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US Government Warns CNI Firms of Dragonfly Attacks

The Department of Homeland Security (DHS) has issued a new alert warning businesses that the notorious Dragonfly APT group has been targeting CNI firms, including nuclear power providers, since at least May 2017.

The ongoing and potentially long-term campaign takes aim at firms in the energy, nuclear, water, aviation, and critical manufacturing sectors.

Attacks typically first attempt to compromise “staging targets” which are trusted third party suppliers with less secure networks, said the DHS.

The threat actors begin by collecting publicly available information on these targets; specifically related to “network and organizational design” and “control system capabilities”.

This kind of open source reconnaissance helps with spearphishing and can even provide useful info on equipment models and the like, the alert noted.

The next stage of the attacks is to target certain users with spearphishing emails containing malicious links:

“Email messages include references to common industrial control equipment and protocols. The emails leveraged malicious Microsoft Word attachments that appear to be legitimate résumés or curricula vitae (CVs) for industrial control systems personnel, as well as invitations and policy documents that entice the user to open the attachment.”

Once log-ins have been harvested, the attackers seek to compromise the infrastructure of the “staging targets” so they’re capable of carrying out watering hole attacks on the real intended targets.

Typical sites manipulated to host malicious content include trade publications and informational websites related to process control, ICS, or critical infrastructure, DHS said.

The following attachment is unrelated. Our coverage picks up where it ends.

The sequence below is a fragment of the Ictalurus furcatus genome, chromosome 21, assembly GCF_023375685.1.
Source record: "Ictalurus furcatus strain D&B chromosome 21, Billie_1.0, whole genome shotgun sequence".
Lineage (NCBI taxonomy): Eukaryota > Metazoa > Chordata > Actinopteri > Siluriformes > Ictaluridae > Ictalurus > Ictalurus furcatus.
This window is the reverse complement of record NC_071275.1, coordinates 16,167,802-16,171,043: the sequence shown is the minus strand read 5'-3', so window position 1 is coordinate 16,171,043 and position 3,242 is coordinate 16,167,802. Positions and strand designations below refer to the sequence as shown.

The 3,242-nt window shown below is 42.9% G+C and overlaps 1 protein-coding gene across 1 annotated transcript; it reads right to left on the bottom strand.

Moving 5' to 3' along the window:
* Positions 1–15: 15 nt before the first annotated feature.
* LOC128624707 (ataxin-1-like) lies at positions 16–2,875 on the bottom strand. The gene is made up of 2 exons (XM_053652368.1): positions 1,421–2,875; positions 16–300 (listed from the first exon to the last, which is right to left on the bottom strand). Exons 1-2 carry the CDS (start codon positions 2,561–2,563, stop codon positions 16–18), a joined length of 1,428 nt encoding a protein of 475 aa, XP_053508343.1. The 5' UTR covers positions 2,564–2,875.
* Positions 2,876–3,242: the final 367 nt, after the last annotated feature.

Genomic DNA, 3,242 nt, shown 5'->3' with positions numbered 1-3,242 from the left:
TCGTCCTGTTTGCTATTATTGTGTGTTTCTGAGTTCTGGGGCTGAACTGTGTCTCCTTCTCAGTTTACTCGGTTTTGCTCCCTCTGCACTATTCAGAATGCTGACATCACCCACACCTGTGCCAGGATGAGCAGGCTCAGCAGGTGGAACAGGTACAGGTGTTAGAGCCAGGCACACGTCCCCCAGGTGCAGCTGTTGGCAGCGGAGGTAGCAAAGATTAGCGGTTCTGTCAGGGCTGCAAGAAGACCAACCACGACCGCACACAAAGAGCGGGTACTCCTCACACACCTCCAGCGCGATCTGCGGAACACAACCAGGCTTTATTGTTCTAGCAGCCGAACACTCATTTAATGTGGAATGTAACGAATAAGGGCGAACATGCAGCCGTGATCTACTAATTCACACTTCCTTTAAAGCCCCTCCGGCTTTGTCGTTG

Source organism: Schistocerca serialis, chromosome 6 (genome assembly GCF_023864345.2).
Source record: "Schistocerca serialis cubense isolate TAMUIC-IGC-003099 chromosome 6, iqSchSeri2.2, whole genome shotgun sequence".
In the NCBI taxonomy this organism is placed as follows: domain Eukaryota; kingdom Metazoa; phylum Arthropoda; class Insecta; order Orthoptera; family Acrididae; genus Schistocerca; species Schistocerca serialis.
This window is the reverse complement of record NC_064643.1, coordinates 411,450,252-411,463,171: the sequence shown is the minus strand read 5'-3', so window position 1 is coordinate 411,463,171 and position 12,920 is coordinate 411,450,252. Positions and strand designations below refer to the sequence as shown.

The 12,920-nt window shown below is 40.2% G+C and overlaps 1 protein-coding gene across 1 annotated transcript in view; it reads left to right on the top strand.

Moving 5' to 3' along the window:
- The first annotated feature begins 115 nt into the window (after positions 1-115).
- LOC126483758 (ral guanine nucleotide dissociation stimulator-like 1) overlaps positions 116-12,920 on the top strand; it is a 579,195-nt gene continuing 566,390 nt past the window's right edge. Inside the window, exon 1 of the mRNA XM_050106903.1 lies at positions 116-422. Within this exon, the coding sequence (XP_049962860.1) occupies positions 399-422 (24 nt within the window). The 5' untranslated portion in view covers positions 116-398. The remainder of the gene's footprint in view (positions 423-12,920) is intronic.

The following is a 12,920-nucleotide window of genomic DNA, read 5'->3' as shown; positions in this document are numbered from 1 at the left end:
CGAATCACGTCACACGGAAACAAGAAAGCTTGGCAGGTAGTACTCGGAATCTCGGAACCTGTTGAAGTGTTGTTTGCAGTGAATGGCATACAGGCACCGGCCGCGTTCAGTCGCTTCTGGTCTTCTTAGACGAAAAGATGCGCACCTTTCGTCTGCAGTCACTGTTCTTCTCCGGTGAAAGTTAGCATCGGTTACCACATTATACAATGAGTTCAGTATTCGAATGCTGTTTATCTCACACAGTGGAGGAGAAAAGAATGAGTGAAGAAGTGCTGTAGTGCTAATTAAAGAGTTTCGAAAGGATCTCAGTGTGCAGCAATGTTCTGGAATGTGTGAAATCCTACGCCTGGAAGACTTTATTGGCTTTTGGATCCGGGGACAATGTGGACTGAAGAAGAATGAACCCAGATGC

Once they’ve gained access to an intended target – usually via compromised log-ins – the attackers will download additional tools from a remote server and begin the process of data exfiltration, with ICS and SCADA-related info the main focus.

The alert concluded with the following advice for CNI firms:

“DHS and FBI recommend that network administrators review the IP addresses, domain names, file hashes, and YARA and Snort signatures provided and add the IPs to their watch list to determine whether malicious activity is occurring within their organization. Reviewing network perimeter netflow will help determine whether a network has experienced suspicious activity. Network defenders and malware analysts should use the YARA and Snort signatures provided in the associated YARA and .txt file to identify malicious activity.”

Symantec revealed in September that the notorious Dragonfly APT group had begun a new “highly focused” campaign targeting US energy firms, which may already have given them operational access to systems.

Some of the code was written in Russian and French, although one of these could be a false flag, the vendor said.

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